One of the most controversial ideas put forth in linguistics is the idea of linguistic determinism. Also known as the Sapir-Whorf hypothesis, it states that people who speak different languages would also have different mental models of the world. The classical example is the Hopi language, which, according to Benjamin Whorf, had “no words, grammatical forms, construction or expressions that refer directly to what we call ‘time’.” So, because of this feature of their language, they are presumably less concerned with past, present and future, and more concerned with a “cyclic” view of time. This idea has gained a lot of attention since its first publication, especially in popular science magazines.
But despite its popular appeal, this hypothesis has not yet been proven. In one experiment – among many of the same kind – Tzeltal speakers, whose language does not have words for “right” or “left”, were blindfolded, spun in a chair and then asked to retrieve a coin that had been in one of two boxes. Their performance was the same both when boxes were placed on the floor (a geocentric reference) and when the boxes were placed on the end of a beam that was attached to the chair (an egocentric reference). In other words, the lack of right/left distinction in the language does not impair their ability to make that distinction in the world. This experiment was designed to refute an earlier one, which suggested the opposite, but had some methodological flaws.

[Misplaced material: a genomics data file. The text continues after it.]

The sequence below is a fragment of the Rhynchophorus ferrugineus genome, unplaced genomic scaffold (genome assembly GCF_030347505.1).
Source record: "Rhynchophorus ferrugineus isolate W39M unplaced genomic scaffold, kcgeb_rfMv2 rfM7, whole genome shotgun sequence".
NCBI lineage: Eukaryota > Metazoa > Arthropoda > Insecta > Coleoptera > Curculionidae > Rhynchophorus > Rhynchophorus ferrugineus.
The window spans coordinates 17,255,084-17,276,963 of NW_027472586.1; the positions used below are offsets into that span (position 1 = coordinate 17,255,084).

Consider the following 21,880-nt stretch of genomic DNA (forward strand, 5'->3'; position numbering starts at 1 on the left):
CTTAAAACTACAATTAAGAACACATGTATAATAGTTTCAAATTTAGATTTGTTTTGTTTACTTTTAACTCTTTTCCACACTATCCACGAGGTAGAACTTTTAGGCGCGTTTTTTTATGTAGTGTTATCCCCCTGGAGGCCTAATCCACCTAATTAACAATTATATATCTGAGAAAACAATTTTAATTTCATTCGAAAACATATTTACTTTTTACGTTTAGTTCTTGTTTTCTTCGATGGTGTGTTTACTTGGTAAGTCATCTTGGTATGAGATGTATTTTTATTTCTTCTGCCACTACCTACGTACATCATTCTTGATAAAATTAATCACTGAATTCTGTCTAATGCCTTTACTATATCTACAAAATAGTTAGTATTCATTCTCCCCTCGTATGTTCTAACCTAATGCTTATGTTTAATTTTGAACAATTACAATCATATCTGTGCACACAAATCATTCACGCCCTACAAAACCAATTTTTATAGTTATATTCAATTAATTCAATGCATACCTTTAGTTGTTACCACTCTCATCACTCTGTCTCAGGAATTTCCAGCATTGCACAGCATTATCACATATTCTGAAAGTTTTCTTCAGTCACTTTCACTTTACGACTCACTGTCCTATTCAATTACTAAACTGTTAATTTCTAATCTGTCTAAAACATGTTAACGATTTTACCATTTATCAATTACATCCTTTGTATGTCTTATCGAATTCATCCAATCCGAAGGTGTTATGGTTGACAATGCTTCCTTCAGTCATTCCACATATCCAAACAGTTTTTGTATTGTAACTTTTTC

On the other hand, some studies show a deep influence of language on thought. One of them suggests that people estimate time duration differently, according to the spatio-temporal metaphors found in their respective languages. For example, English speakers, who normally conceive time as a distance ("a long time ago", "a short interval", etc), are better at estimating how much time a growing line projected on a computer screen takes to reach the other side. Conversely, Spanish speakers, who normally conceive time as a quantity (“mucho tiempo”, etc) score higher when estimating the time it takes for a “container of water” to fill up on the screen. The important thing here is that both stimuli and responses are non-linguistic.
The influence on thought suggested by this last study is, of course, very small. But at least, it shows an example of influence of the “strong” type, that is, linguistic features affecting non-linguistic behavior. Is there further evidence in support of this type of strong determinism?